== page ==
Definition & Overview
Arthroscopy is a surgical procedure that examines the joints with the aim to minimize the amount of blood loss. Unlike traditional surgical methods used to perform such examinations, arthroscopy is less costly, less painful, and requires considerably less recovery time. In fact, the procedure is usually performed on an outpatient basis; therefore, the patient does not need to spend a night at the hospital.
The purpose of the procedure is to examine the joint surface, ligaments, and cartilage to identify any problems. In some cases, a doctor will perform an arthroscopy to look for foreign bodies that may have penetrated the joint, or to examine a certain disease that has affected the joint.
During an arthroscopy, the doctor will use an arthroscope, a surgical device with a light and camera attached to a thin tube. The doctor will insert the tube through a small incision on either side of the joint. The arthroscope produces a video recording of the joint, which the doctor will examine to find any abnormalities.
Most arthroscopy procedures are performed on the shoulders, knee, and ankles, as these are the joints that usually have problems. However, the procedure can also be performed on the wrist, knees, and elbow if required.
Conditions that require an arthroscopy
Arthroscopy is helpful when diagnosing different forms of arthritis, diseases that affect the joints, and determining the extent of a joint-related injury. For example, a doctor can see the damage caused by osteoarthritis using an arthroscope. When diagnosing rheumatoid arthritis, the doctor can use an arthroscope to remove the tissue lining to be examined for various infections.
When diagnosing injuries, it's easier to determine the extent of the damage to the ligaments and cartilage during an arthroscopy. In some cases, a foreign object that is lodged in the joint can be removed through arthroscopic surgery.
How an arthroscopy is performed
Although considered as an outpatient procedure, arthroscopy is essentially a surgical procedure so a preoperative evaluation of patient's health will need to be performed prior to the surgery. This can include blood tests, a urinalysis, and a complete physical examination. The patient's heart, lung, and kidneys should be able to function adequately. If there is any concern about the function of the heart and lungs, an EKG or a chest x-ray will need to be performed to determine the exact condition. If the patient is displaying any signs of infection, other than an infection to the joints, the procedure will have to be postponed until such time the infection is under control.
Once the results of the preoperative evaluation reveal that the patient is ready for the procedure, an IV line is connected to the patient and anesthesia is administered. The results of the preoperative examination will determine the type of anesthetic.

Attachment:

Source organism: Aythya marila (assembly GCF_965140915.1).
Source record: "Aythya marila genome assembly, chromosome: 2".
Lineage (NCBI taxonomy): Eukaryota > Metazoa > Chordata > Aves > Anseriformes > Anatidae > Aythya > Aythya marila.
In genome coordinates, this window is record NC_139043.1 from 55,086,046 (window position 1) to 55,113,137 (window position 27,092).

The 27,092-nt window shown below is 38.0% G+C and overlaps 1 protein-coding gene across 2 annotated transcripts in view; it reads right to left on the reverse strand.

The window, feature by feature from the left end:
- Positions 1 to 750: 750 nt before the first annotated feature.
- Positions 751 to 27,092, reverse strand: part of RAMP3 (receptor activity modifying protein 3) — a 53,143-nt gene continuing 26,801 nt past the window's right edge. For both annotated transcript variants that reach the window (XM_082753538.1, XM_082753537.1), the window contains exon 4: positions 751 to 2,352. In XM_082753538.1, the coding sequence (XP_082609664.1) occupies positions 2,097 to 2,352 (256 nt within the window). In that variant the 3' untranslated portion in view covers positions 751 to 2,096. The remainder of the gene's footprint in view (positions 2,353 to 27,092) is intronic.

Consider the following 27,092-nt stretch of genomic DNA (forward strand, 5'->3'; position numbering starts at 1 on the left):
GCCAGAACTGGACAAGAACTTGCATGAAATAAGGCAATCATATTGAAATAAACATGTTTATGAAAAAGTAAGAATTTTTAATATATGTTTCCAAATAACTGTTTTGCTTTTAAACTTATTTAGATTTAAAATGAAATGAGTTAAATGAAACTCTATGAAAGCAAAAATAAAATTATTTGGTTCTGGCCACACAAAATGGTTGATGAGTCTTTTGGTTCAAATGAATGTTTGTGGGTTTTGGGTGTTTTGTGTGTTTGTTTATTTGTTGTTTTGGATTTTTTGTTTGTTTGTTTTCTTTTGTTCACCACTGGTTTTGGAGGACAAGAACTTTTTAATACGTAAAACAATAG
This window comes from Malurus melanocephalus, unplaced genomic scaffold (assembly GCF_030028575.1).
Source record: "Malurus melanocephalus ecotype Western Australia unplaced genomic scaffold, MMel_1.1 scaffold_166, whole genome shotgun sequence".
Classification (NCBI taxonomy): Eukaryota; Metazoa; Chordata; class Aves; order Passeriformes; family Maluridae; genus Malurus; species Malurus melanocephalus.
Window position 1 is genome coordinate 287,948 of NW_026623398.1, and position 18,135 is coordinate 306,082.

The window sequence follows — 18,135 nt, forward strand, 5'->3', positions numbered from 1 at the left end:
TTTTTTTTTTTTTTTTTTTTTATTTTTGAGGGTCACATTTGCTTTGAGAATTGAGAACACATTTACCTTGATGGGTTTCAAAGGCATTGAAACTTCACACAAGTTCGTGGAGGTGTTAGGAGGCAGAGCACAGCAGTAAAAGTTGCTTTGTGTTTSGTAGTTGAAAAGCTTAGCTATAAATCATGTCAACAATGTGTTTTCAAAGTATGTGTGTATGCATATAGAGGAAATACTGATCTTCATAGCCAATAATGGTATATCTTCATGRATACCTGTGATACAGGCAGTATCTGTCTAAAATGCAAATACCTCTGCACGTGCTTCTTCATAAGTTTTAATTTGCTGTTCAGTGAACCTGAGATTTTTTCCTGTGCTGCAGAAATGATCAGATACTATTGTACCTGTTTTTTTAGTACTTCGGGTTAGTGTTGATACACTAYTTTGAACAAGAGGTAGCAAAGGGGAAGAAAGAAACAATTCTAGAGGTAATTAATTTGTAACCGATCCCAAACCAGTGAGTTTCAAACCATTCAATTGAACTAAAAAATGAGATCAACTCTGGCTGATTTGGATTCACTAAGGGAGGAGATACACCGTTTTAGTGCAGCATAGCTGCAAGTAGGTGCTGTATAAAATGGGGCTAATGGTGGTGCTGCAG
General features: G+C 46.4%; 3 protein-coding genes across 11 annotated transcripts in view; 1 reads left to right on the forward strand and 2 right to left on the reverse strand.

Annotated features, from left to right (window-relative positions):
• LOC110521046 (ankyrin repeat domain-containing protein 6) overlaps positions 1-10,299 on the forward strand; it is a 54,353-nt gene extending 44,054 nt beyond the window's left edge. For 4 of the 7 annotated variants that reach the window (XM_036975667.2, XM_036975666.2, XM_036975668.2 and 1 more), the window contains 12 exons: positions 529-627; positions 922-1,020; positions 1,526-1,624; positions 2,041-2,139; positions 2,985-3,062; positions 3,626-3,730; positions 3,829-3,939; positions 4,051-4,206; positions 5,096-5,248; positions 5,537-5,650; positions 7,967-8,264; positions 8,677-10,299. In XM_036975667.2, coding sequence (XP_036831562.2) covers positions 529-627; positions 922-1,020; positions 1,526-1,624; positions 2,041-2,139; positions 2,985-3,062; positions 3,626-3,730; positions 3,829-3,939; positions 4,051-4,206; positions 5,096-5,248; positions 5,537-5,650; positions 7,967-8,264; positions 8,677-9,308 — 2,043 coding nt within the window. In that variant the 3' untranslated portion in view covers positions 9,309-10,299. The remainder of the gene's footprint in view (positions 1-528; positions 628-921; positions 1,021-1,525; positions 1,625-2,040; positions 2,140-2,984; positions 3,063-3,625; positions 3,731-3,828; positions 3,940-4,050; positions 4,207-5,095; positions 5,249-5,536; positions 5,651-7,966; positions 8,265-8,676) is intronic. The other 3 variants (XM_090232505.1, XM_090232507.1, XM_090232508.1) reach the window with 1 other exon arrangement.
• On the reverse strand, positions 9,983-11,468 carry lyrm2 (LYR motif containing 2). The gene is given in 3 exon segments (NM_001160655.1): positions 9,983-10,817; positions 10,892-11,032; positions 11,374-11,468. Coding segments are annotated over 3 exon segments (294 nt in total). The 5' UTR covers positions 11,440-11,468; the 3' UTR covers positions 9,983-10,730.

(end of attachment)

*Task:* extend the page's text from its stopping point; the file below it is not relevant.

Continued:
The surgeon will then create a small incision, usually around a quarter of an inch long on the side of the joint being examined. The surgeon will insert the arthroscope tube through this incision. If other instruments are required to perform surgical repairs or a biopsy, the surgeon will create another incision.
Once the surgeon has completed the diagnosis or treatment of the joint, the instruments are removed and the incision is closed using sutures. After the wound has been addressed adequately, the surgeon may need to support the joint using a brace or an ACE wrap.
The patient may need to stay at the hospital for several hours after the procedure, especially if it was performed using general anesthesia. Medications to control the pain will be given before the patient leaves the hospital.
During the first couple of days after the surgery, the patient will need to keep the wound dry. If there is excessive pain in the joint or if swelling develops, the patient will need to inform the doctor immediately.
Other than pain medications, the patient can use ice packs to reduce the pain and control the swelling. Once the wound has fully healed, the patient is usually asked to start an exercise program in order to strengthen the joint and eventually gain normal joint functions.
Like any other surgical procedure, there are risks associated with an arthroscopy. There is a risk of damaging surrounding tissues during the placement and movement of surgical instruments. Infections can also develop after the procedure, which will need to be treated immediately in order to prevent these from spreading. Although rare, there is also a risk of developing blood clots in the legs or lungs.